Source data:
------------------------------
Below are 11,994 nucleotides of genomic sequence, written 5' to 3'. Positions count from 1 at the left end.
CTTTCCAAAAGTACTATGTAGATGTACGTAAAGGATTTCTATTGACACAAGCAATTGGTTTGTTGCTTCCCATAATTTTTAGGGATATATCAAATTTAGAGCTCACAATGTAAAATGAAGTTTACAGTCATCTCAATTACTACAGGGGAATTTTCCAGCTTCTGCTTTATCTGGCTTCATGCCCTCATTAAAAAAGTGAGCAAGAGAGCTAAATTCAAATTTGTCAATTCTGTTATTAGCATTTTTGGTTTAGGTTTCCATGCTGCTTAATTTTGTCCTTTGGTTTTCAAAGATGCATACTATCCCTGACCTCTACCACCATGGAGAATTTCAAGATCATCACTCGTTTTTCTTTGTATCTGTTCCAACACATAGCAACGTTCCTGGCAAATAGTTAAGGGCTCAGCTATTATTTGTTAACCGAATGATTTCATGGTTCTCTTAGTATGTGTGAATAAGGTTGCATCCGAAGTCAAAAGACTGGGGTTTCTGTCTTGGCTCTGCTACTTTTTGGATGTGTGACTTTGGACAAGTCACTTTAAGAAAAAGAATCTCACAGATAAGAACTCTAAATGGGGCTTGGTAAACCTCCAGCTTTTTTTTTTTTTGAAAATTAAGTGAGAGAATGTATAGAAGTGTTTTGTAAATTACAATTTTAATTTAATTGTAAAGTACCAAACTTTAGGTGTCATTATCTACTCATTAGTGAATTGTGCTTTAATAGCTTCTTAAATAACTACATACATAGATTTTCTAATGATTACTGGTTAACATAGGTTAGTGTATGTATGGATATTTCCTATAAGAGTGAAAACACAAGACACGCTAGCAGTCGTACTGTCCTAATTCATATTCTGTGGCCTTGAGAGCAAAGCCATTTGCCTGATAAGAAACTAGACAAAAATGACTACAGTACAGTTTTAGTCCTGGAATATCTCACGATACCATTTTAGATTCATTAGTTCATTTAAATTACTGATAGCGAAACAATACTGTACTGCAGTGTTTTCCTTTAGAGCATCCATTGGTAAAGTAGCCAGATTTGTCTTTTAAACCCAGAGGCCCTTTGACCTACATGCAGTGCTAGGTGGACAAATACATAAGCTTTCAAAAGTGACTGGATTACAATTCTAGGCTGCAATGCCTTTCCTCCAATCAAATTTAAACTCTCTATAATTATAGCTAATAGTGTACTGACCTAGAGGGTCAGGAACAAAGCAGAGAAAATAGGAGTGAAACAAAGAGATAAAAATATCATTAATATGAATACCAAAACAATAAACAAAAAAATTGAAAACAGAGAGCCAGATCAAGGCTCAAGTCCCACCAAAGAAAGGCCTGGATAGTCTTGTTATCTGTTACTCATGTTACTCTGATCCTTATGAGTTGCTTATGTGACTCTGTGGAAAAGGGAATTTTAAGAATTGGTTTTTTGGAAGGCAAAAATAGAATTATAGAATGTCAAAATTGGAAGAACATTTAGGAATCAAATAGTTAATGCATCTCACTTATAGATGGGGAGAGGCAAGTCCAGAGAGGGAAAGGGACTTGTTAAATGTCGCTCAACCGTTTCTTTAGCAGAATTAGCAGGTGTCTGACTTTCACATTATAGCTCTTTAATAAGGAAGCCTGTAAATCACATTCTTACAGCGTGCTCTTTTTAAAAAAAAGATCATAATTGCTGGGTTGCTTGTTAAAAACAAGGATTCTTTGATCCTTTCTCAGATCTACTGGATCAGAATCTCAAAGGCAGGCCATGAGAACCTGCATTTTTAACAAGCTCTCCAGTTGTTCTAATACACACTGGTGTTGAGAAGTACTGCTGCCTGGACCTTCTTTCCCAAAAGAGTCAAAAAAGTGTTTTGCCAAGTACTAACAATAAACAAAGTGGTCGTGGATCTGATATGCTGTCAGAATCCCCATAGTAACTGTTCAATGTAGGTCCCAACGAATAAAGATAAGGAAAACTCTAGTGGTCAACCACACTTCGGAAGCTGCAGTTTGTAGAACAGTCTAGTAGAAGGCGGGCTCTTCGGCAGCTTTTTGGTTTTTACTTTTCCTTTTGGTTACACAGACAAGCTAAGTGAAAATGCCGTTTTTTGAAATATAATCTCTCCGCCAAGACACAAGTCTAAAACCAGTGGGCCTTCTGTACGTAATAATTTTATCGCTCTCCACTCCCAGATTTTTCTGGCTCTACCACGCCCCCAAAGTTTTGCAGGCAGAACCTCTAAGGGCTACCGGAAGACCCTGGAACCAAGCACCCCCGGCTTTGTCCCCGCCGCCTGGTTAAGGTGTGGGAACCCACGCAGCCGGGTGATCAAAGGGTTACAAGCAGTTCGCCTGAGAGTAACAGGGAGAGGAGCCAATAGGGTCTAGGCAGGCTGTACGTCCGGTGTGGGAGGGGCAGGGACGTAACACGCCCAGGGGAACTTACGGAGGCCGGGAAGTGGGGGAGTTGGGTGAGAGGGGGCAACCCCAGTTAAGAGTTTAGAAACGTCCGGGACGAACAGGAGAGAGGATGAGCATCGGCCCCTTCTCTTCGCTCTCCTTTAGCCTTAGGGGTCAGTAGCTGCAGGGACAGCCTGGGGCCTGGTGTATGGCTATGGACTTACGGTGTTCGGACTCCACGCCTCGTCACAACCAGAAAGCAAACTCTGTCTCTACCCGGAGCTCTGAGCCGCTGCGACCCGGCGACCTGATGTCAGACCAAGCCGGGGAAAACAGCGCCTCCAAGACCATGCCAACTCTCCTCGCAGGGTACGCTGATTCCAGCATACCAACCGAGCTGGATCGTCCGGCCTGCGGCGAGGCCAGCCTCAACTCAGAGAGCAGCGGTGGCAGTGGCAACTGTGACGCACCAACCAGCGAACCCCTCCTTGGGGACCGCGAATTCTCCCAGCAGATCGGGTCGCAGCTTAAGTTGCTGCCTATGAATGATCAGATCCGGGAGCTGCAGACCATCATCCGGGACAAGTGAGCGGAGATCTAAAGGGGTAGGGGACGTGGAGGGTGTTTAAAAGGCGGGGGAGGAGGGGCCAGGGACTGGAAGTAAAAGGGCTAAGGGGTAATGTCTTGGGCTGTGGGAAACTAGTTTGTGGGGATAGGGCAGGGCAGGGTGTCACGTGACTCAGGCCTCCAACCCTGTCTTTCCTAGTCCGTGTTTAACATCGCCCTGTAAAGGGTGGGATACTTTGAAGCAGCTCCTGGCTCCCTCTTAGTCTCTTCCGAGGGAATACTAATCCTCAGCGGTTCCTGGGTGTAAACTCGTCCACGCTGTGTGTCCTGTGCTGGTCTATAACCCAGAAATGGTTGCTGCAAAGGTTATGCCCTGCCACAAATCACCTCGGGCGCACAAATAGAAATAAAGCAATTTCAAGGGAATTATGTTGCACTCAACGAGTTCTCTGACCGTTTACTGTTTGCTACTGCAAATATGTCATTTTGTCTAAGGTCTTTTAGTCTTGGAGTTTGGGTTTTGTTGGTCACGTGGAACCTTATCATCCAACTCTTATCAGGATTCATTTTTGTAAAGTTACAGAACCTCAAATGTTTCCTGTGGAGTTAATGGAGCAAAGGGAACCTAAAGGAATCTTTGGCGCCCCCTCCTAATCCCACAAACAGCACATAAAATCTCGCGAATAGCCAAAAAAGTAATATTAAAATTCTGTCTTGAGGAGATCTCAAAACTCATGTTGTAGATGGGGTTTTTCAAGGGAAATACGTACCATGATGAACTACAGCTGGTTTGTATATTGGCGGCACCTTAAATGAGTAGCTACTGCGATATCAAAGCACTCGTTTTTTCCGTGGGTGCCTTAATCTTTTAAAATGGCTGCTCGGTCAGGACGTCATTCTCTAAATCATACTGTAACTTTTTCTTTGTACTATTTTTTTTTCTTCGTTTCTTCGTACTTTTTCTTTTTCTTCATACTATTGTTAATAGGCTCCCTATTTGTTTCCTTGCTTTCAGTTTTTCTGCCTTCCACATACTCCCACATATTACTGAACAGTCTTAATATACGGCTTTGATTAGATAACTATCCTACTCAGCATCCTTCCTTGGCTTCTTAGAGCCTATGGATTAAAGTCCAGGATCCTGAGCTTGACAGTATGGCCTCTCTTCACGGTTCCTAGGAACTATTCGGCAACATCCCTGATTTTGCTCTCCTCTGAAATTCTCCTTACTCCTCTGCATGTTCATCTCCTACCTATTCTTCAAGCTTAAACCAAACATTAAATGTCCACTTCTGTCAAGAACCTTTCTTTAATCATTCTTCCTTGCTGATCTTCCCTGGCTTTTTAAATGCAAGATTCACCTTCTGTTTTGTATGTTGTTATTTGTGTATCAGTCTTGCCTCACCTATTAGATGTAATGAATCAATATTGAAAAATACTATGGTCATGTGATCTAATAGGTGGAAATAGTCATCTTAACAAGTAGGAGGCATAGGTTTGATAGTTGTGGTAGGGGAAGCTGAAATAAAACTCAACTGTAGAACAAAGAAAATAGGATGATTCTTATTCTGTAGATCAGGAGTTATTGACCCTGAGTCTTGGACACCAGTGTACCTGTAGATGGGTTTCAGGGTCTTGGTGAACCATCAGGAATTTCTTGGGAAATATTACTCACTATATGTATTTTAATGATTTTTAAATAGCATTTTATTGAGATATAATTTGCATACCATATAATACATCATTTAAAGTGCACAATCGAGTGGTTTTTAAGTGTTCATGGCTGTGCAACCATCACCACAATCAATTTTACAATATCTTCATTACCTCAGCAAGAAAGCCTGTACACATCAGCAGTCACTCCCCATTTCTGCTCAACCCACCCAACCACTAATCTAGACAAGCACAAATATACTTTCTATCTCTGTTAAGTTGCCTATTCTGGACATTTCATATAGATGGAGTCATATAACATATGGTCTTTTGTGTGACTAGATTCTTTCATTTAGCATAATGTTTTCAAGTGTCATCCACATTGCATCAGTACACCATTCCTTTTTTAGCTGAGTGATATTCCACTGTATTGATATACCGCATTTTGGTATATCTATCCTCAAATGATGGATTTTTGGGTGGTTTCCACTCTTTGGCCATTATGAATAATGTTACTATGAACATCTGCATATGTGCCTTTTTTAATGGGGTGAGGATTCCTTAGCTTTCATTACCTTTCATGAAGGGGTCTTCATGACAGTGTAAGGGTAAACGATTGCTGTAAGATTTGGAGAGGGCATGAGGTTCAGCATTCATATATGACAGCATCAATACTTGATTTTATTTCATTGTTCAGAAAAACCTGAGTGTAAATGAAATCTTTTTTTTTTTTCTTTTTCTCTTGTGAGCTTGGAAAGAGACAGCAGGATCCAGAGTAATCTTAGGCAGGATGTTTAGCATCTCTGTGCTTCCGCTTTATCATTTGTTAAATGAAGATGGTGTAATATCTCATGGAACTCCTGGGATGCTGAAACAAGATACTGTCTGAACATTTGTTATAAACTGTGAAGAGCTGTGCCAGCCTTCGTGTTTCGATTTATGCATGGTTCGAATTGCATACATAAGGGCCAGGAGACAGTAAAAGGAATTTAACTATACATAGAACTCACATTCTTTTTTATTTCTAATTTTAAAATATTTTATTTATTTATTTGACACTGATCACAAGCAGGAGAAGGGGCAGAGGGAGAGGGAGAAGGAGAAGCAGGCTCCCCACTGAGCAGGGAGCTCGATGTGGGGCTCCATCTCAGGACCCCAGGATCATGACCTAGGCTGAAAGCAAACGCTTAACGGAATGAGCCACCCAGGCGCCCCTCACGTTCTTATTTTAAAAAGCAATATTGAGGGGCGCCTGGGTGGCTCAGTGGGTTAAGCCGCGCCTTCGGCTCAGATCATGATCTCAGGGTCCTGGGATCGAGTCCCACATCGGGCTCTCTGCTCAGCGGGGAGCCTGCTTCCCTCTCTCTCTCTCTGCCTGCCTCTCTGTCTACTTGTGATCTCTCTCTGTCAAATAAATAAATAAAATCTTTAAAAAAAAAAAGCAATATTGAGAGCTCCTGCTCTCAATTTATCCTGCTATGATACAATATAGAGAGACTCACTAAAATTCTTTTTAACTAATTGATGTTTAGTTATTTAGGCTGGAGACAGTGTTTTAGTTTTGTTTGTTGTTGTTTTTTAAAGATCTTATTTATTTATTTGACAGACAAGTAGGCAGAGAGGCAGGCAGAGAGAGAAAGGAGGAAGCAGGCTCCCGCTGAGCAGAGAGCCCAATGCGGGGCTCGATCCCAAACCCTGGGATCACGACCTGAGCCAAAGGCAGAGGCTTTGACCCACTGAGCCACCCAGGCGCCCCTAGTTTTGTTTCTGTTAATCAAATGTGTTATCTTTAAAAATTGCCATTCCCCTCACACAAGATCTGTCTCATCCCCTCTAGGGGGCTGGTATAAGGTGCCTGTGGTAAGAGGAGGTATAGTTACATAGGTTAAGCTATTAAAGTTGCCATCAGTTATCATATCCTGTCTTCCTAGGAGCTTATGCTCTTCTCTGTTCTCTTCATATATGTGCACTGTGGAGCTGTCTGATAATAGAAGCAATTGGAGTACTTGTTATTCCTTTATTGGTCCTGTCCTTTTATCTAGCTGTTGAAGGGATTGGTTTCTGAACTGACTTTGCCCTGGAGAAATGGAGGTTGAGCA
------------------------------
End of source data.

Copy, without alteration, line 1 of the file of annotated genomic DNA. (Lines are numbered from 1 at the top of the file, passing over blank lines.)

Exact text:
Below are 11,994 nucleotides of genomic sequence, written 5' to 3'. Positions count from 1 at the left end.